My Life in Words
Tips, travel, yoga, mentoring, life, and everything in between.
This blog is dedicated for those who suffer from Hypothyroidism and Hyperthyroidism. What is it? How does yoga help? I'm currently in Jamaica teaching yoga at retreat on the most eastern side of the island. Just recently we had a guest, who suffered from hypothyroidism. She was of Indian descent, early 40's, vibrant personality, well traveled (alone for that matter), and came to spend 9 days at the retreat. The first few days we did Yin yoga with a few other guests but as everyone left, she was the only at the retreat, so essentially she had personal care and private yoga sessions. She had gained weight in the waist area and wanted to get back into the swing of things increasing her metabolism, as well as getting back into her regular yoga practice. So, I had asked her if she would be my case study in regards to thyroidism and she was inclined.
Ok so what is Hypo/Hyper? What is the difference between the two let alone knowing what the thyroid gland is and it's functionality? The thyroid is a butterfly shaped gland that sits low in the throat, in front of the windpipe and just below the Adam's apple. The thyroid is apart of the endocrine system, a series of glands that produce hormones that regulate metabolism, growth and development, tissues, sexual energy, reproduction, sleep cycle, and moods. Each gland produces X amount of hormones that send and deliver messages to produce particular hormones for a function and/or multiple functions. In this blog, we are solely focusing on the thyroid, it's operational system of what is produced, how it's effecting the body and learning ways through yoga, to counter act when the thyroid fails to do it's work properly. I'm not going to really tap into the parathyroid function as it's not entirely conducive to the topic though relative. Keep in mind, I'm writing this blog for anyone and everyone to understand in the most generic terms who may be suffering from Thyroidism, and what are some of the ways to work with it, essentially to get the motor running smoothly again.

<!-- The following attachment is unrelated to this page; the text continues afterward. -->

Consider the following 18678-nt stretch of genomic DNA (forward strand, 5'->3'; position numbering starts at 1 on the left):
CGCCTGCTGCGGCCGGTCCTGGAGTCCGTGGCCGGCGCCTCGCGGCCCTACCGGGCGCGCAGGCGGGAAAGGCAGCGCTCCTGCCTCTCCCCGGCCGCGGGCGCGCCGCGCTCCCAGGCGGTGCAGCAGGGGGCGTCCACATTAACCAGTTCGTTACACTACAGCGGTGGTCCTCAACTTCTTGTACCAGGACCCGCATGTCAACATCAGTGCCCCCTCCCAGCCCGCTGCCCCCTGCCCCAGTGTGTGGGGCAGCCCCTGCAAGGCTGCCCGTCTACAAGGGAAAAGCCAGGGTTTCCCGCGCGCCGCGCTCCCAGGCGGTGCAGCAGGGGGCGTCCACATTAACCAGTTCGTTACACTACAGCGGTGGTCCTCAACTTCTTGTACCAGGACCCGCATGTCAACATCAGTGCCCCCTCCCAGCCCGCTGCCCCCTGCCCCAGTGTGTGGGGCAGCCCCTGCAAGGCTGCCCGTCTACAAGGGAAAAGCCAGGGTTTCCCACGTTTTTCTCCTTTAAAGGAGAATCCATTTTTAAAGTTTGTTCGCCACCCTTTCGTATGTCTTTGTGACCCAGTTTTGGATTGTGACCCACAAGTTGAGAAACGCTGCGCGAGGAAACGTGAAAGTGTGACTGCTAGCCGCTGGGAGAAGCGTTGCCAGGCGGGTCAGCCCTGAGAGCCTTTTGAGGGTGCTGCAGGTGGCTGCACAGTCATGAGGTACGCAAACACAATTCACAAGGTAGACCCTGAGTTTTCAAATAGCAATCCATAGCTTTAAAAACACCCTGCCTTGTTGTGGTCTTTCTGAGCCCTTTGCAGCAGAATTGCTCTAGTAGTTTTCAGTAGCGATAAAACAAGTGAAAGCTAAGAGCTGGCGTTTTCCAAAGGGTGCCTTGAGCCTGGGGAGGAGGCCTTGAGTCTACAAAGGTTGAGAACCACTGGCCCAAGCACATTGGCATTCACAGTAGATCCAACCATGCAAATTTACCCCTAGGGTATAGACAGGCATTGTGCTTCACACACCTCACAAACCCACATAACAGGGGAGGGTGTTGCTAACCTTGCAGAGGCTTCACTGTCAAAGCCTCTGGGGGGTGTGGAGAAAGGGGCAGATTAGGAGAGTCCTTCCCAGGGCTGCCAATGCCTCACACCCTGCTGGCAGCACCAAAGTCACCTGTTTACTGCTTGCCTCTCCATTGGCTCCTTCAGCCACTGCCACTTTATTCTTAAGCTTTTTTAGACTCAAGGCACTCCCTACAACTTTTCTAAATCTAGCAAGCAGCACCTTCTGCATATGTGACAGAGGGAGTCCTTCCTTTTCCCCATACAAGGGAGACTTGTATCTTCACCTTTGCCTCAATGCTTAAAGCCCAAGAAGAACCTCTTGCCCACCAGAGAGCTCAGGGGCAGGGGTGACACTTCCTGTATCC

The main hormones that are secreted are the Triiodothyronine - T3 hormone and Thyroxine - T4. The thyroid first extracts iodine from food intake, combines it with a non essential amino acid called Tyrosine to synthesize the protein and thus, producing these two particular hormones. T3 and T4 then travels throughout the blood stream to regulate the metabolism.
Hypothyroidism - Slow Metabolism - Lack of T3/T4
No Fun. :-(
Hyperthyroidism - Fast Metabolism - Increased T3/T4